Walgreens Boots Alliance (NASDAQ:WBA) investors are sitting on a loss of 40% if they invested five years ago

view original post

Ideally, your overall portfolio should beat the market average. But every investor is virtually certain to have both over-performing and under-performing stocks. At this point some shareholders may be questioning their investment in Walgreens Boots Alliance, Inc. (NASDAQ:WBA), since the last five years saw the share price fall 49%. The falls have accelerated recently, with the share price down 13% in the last three months. However, one could argue that the price has been influenced by the general market, which is down 16% in the same timeframe.

Now let’s have a look at the company’s fundamentals, and see if the long term shareholder return has matched the performance of the underlying business.

See our latest analysis for Walgreens Boots Alliance

While markets are a powerful pricing mechanism, share prices reflect investor sentiment, not just underlying business performance. One flawed but reasonable way to assess how sentiment around a company has changed is to compare the earnings per share (EPS) with the share price.

Walgreens Boots Alliance became profitable within the last five years. Most would consider that to be a good thing, so it’s counter-intuitive to see the share price declining. Other metrics might give us a better handle on how its value is changing over time.

The steady dividend doesn’t really explain why the share price is down. While it’s not completely obvious why the share price is down, a closer look at the company’s history might help explain it.

You can see how earnings and revenue have changed over time in the image below (click on the chart to see the exact values).

earnings-and-revenue-growth

Walgreens Boots Alliance is a well known stock, with plenty of analyst coverage, suggesting some visibility into future growth. So we recommend checking out this free report showing consensus forecasts

What About Dividends?

When looking at investment returns, it is important to consider the difference between total shareholder return (TSR) and share price return. Whereas the share price return only reflects the change in the share price, the TSR includes the value of dividends (assuming they were reinvested) and the benefit of any discounted capital raising or spin-off. So for companies that pay a generous dividend, the TSR is often a lot higher than the share price return. We note that for Walgreens Boots Alliance the TSR over the last 5 years was -40%, which is better than the share price return mentioned above. And there’s no prize for guessing that the dividend payments largely explain the divergence!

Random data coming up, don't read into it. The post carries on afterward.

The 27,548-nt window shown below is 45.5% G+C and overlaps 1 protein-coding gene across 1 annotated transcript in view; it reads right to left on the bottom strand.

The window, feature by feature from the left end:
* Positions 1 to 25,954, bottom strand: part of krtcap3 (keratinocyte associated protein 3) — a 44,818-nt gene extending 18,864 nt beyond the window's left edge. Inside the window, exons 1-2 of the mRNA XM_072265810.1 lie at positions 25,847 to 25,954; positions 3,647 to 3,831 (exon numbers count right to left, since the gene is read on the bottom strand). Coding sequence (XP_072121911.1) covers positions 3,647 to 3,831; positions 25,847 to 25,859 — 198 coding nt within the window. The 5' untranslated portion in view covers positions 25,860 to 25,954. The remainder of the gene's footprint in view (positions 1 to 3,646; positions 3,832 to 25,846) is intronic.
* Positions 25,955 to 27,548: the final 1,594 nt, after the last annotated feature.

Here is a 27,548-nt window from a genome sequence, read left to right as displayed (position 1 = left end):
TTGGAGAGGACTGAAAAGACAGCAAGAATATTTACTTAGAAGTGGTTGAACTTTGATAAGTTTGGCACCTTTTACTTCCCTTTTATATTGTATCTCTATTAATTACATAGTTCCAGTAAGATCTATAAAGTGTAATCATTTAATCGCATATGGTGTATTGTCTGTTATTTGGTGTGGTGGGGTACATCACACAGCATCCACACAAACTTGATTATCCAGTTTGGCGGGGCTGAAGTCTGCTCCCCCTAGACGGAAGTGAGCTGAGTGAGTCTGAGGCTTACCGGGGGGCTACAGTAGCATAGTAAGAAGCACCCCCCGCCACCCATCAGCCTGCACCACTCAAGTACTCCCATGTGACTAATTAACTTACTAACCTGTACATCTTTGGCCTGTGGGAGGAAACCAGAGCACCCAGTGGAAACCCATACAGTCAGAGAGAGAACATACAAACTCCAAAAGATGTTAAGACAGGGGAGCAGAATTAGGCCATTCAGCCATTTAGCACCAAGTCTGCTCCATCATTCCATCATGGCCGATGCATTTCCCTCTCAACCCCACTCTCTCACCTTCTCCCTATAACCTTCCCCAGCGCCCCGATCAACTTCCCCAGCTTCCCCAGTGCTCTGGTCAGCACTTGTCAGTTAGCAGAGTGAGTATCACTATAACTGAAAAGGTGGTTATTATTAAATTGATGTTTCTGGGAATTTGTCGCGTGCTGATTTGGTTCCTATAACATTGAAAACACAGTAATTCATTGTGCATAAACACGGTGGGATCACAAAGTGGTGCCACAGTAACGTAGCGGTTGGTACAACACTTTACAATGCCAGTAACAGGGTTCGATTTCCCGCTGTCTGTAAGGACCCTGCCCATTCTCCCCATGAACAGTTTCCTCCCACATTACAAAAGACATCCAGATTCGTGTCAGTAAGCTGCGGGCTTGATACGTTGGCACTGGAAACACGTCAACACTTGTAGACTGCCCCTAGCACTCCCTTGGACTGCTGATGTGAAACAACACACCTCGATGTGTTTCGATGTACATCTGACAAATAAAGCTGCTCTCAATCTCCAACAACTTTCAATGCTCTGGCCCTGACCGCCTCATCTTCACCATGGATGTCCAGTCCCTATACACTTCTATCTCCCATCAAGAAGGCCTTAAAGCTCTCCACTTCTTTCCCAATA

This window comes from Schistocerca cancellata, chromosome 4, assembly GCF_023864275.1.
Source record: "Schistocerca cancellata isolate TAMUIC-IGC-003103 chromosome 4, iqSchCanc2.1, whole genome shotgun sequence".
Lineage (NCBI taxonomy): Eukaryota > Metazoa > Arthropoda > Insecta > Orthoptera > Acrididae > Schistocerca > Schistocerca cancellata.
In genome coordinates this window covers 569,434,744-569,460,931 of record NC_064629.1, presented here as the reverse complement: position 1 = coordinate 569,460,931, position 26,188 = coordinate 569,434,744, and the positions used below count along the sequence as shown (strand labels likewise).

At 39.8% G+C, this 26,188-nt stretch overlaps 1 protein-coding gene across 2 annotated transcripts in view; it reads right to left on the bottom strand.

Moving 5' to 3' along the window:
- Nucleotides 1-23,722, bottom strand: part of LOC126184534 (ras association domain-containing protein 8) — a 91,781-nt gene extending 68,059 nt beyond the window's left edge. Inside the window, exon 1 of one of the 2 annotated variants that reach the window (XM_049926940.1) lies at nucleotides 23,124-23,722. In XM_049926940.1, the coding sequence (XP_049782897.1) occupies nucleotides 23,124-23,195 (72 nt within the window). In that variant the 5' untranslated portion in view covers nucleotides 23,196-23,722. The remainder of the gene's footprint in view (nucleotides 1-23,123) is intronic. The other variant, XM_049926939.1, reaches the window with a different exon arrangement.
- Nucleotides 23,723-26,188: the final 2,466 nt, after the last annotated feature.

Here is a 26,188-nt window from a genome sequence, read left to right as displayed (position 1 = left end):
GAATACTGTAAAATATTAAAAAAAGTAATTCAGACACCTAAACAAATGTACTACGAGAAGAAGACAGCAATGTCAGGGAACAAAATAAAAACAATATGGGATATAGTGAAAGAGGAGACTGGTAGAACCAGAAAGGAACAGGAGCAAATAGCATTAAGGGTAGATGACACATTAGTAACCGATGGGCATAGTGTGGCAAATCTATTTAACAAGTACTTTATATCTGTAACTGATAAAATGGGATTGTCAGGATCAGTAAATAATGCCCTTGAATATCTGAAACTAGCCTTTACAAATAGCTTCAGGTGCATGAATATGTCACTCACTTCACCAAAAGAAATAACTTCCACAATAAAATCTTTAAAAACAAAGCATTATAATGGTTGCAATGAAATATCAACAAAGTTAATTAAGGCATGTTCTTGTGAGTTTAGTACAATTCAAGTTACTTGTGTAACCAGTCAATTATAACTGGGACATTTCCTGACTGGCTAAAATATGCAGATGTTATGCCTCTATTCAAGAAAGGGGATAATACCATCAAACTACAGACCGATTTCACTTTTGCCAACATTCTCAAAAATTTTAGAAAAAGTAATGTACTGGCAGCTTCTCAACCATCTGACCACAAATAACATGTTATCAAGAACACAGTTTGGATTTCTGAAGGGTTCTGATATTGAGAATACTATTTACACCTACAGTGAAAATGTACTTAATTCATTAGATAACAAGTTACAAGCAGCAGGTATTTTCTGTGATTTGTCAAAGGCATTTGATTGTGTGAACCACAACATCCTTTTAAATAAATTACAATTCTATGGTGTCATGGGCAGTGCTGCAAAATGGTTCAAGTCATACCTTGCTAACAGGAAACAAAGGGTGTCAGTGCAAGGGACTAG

A Different Perspective

While the broader market lost about 9.8% in the twelve months, Walgreens Boots Alliance shareholders did even worse, losing 17% (even including dividends). However, it could simply be that the share price has been impacted by broader market jitters. It might be worth keeping an eye on the fundamentals, in case there’s a good opportunity. Unfortunately, last year’s performance may indicate unresolved challenges, given that it was worse than the annualised loss of 7% over the last half decade. Generally speaking long term share price weakness can be a bad sign, though contrarian investors might want to research the stock in hope of a turnaround. It’s always interesting to track share price performance over the longer term. But to understand Walgreens Boots Alliance better, we need to consider many other factors. For instance, we’ve identified 1 warning sign for Walgreens Boots Alliance that you should be aware of.

Of course Walgreens Boots Alliance may not be the best stock to buy. So you may wish to see this free collection of growth stocks.

Please note, the market returns quoted in this article reflect the market weighted average returns of stocks that currently trade on US exchanges.

Have feedback on this article? Concerned about the content? Get in touch with us directly. Alternatively, email editorial-team (at) simplywallst.com.

This article by Simply Wall St is general in nature. We provide commentary based on historical data and analyst forecasts only using an unbiased methodology and our articles are not intended to be financial advice. It does not constitute a recommendation to buy or sell any stock, and does not take account of your objectives, or your financial situation. We aim to bring you long-term focused analysis driven by fundamental data. Note that our analysis may not factor in the latest price-sensitive company announcements or qualitative material. Simply Wall St has no position in any stocks mentioned.